Travel

A hitchhiker's guidance: Do you know where your towel is?

  • Nov 03, 2014
  • 882 words
  • 4 minutes
Expand Image
Advertisement

I’d been walking south India’s Arabian Sea coast, barefoot and alone, carrying all of my worldly possessions on my back, when I came upon a dog-eared copy of The Hitchhiker’s Guide to the Galaxy that had been left randomly on an orange rock with an enviable ocean view. Someone had left Douglas Adams magnum opus behind. India’s unique brand of trail magic was doing its best to make up for the time a few months earlier that a monkey had stolen my copy of The Hobbit and thrown it at a cow that was camped out four stories below in the bustling lanes of Varanasi.

The midday sun was beating down on my sunburn-cracked ears, so I kept on my way, as any good hitchhiker should. I curled the little novella with the sun-blasted spine into my inner wrist, its cover long lost India’s to thriving counterfeit book trade. Even though I was growing tired from the weight of my pack, and really couldn’t stand to carry much more, I had a feeling I’d like the book with the familiar name. I was right.

I’d been wandering through south India for months at that point, and I was up for a bit of entertainment, but I knew there wouldn’t be anywhere to pick up a beer when I got where I was headed. There are no facilities at Paradise Beach, and it’s got more than its fair share of cobras, but the fish are abundant and the moon is impossibly bright when it’s full. Every so often fishermen came to shore to sell their day’s catch to whomever they find waiting. There can hardly be a more peaceful place in all of India.

I arrived at Paradise around midday, sun blazing overhead. I sought out the shadiest palm I could find, spread my towel beneath it, and decided I’d wait a few hours before I set up my tent. I reached for my bottled water and cracked open my newfound copy of The Hitchhiker’s Guide to the Galaxy to pass the hours.

“A towel,” the guide told me, “is about the most massively useful thing an interstellar hitchhiker can have. Partly, it has great practical value. You can wrap it around you for warmth as you bound across the cold moons of Jaglan Beta; you can lie on it on the brilliant marble-sanded beaches Santraginus V, inhaling the heady sea vapours; you can sleep under it beneath the stars which shine so redly on the desert world of Kakrafoon; use it to sail a miniraft down the slow heavy River Moth; wet it for use in hand to hand combat; wrap it round your head to ward of noxious fumes.”

It was easy to draw parallels between Douglas Adams’ version of space and my own nomadic existence. I’d been using my towel as a blanket, a pillow and, of course, a towel for several years at that point. I’d covered my nose with it at a whiff of the noxious outdoor toilets of Delhi in the hot season, even though my towel was not that much more fragrant at that point, at least it was my own stench.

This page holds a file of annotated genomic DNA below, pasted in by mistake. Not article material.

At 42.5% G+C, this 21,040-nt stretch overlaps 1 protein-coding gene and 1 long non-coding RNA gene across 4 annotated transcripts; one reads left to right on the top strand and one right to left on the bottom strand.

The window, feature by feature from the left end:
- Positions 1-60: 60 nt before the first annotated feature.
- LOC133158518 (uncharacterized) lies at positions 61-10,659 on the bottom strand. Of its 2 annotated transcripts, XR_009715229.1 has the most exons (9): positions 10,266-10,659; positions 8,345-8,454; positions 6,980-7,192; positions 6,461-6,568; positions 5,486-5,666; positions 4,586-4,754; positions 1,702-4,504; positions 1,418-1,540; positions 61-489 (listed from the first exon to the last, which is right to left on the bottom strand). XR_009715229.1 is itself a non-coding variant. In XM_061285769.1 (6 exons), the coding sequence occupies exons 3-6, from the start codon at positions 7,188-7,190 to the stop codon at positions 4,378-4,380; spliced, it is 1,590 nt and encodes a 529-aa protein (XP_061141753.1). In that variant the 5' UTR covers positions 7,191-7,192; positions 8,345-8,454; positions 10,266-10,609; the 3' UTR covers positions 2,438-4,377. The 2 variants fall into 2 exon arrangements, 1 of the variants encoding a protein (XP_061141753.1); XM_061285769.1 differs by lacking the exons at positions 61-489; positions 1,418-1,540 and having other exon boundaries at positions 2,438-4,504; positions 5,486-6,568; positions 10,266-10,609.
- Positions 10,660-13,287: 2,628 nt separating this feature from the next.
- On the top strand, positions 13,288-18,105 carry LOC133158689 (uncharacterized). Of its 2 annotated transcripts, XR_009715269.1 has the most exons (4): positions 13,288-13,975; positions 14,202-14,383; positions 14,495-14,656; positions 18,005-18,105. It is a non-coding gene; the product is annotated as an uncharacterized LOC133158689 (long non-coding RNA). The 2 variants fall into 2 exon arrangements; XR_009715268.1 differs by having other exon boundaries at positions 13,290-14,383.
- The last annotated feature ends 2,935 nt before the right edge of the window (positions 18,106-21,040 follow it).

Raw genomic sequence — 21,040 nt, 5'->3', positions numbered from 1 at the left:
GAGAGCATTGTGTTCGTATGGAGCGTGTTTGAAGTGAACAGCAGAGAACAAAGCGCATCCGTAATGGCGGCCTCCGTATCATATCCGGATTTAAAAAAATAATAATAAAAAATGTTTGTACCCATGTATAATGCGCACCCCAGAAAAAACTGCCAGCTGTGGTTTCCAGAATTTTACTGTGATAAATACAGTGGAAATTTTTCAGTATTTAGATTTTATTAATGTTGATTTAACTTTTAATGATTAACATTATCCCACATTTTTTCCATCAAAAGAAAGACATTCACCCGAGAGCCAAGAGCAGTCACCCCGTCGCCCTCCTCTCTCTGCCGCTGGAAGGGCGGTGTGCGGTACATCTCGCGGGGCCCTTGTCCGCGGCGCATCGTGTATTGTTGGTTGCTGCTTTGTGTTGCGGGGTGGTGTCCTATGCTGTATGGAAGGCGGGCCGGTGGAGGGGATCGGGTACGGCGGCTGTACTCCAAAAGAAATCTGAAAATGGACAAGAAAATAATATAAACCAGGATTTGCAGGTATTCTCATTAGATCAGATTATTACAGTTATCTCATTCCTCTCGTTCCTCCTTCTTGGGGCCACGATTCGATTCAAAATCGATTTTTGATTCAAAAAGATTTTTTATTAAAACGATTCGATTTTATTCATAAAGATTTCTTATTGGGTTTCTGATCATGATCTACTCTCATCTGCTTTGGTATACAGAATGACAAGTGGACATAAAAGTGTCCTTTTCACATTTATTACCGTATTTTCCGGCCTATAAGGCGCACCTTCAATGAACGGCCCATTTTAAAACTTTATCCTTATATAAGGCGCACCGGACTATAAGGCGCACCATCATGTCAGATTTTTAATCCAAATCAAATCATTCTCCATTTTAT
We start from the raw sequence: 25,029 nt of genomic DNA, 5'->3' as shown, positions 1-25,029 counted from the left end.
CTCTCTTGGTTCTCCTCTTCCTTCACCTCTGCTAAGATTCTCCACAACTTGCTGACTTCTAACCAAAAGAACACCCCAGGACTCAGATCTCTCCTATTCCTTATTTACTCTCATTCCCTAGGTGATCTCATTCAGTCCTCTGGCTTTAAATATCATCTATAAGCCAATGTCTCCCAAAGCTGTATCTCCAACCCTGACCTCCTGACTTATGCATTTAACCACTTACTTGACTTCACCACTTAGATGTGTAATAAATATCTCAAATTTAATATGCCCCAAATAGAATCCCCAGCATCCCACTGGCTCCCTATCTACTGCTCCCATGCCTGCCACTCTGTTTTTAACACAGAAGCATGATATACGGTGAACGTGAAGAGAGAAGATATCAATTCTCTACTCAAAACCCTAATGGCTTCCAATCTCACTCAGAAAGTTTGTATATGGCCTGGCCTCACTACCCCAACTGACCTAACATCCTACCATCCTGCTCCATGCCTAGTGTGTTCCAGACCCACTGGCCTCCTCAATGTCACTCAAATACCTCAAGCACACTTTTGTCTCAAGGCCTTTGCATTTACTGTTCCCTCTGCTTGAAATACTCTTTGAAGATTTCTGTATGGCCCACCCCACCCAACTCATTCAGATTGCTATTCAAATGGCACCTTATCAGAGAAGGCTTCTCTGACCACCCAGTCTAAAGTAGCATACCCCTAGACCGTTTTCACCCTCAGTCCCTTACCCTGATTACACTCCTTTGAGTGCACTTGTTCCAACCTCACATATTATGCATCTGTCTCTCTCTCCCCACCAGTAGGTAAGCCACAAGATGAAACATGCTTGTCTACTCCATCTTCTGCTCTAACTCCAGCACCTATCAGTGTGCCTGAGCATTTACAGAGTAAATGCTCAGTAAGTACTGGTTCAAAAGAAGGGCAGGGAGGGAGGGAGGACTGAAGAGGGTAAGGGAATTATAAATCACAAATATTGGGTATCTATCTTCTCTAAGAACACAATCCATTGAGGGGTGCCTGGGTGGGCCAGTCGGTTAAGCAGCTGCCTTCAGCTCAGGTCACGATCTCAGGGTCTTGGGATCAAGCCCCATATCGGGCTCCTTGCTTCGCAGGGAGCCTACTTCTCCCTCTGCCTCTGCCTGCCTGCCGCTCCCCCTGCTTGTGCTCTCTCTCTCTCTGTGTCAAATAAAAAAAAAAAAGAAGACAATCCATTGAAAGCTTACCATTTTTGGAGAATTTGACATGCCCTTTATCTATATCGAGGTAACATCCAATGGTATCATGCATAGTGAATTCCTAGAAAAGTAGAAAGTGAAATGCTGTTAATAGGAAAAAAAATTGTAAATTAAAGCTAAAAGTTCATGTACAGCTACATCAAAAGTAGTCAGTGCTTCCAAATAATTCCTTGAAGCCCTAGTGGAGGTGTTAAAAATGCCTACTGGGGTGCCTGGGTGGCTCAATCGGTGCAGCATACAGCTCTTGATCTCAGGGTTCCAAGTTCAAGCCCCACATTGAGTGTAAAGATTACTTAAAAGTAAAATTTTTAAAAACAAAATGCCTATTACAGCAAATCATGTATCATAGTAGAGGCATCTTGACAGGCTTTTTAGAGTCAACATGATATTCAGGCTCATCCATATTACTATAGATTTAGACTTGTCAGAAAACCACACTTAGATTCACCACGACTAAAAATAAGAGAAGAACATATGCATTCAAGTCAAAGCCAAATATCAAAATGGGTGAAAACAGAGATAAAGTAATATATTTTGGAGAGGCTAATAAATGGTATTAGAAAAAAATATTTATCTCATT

“A towel has immense psychological value,” Adams went on. “For some reason, if a non-hitch hiker discovers that a hitchhiker has his towel with him, he will automatically assume that he is also in possession of a toothbrush, face flannel, soap, tin of biscuits, flask, compass, map, ball of string, gnat spray, wet weather gear, space suit etc., etc. Any man who can hitch the length and breadth of the galaxy, rough it, slum it, struggle against terrible odds, win through, and still knows where his towel is, is clearly a man to be reckoned with.”

Adams did — and still does — make me laugh out loud, and I still always travel with a towel. So I was excited to give WillLand Outdoors $21 travel towel a try. Made of quick-drying microfiber and coming with a stuff sack that is tantalizingly close to a pillow in appearance, I saw this towel creeping into my backpack for many journeys yet to come. Was I right?

I wasn’t far off. My travel towel from Toronto-based WillLand Outdoors has been to Europe and the Caribbean, to the Rocky Mountains and the Maritimes. It does dry quickly. I’m not sure I’d say it’s the fastest drying towel I’ve ever had, but it came dry in good time even in humid sub-tropical loveliness that is the Caribbean during hurricane season, when the rest of the tourists stay away and you share island life with the locals.

A towel is, above all else, a pretty useful travel tool, and with a stuff sack, this is especially so. I’ve used it as a pillow while camping out in a hammock at my family’s cottage, and as a makeshift cape when I felt the need to dive into the sun dappled waters of the Caribbean dressed as a superhero on the idyllic coastline west of Ocho Rios, Jamaica. It’s the sort of thing that the exuberance of Jamaican life ought to inspire everyone to do, but only the travelers who know where their towel is can pull it off.

Advertisement

Related Content

Environment

What lies beneath: Ghost gear in our oceans

Ghost gear — lost or abandoned fishing gear — is a major problem in our oceans, but renewed efforts are underway to clean it up

  • 1487 words
  • 6 minutes

Travel

Editors’ behind-the-scenes insights through Twitter and Instagram

  • 1353 words
  • 6 minutes
Arctic Frontiers conference 2019

Environment

Five key takeaways from the Arctic Frontiers conference

The uncertainty and change that's currently disrupting the region dominated the annual meeting's agenda

  • 2651 words
  • 11 minutes

Travel

A dozen travel-related New Year’s resolutions from Canadian Geographic

  • 1042 words
  • 5 minutes